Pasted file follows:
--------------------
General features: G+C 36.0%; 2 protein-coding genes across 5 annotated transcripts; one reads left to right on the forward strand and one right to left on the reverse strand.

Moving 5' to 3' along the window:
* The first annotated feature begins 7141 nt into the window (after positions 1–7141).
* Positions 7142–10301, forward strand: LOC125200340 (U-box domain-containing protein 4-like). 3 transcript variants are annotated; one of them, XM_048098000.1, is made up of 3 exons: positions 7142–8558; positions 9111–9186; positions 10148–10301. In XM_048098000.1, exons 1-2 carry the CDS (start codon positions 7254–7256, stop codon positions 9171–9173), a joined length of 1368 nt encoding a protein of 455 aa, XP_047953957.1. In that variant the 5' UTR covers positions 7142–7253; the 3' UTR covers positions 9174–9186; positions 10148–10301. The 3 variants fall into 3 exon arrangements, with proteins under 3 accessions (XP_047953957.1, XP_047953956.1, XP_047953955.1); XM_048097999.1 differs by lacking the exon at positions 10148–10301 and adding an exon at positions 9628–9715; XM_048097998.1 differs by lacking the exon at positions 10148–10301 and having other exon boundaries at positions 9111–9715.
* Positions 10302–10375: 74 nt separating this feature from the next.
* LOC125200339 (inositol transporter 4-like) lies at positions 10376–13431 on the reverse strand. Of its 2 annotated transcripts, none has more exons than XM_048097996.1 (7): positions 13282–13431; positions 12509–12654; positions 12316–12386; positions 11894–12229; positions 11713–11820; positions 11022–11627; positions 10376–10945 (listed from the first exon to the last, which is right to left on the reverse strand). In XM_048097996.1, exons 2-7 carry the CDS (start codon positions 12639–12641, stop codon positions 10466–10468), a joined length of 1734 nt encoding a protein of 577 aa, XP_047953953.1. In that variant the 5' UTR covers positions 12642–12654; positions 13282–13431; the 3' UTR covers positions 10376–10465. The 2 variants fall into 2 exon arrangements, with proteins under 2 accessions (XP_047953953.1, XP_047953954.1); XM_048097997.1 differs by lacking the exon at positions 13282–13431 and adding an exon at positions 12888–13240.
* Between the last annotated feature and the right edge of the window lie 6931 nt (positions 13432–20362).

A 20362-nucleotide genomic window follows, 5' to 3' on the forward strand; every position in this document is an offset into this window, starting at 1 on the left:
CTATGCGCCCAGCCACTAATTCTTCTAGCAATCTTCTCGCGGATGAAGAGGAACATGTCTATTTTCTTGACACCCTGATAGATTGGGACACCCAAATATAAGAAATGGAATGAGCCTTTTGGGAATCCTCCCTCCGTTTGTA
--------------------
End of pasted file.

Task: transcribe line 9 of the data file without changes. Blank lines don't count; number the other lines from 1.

CTATGCGCCCAGCCACTAATTCTTCTAGCAATCTTCTCGCGGATGAAGAGGAACATGTCTATTTTCTTGACACCCTGATAGATTGGGACACCCAAATATAAGAAATGGAATGAGCCTTTTGGGAATCCTCCCTCCGTTTGTA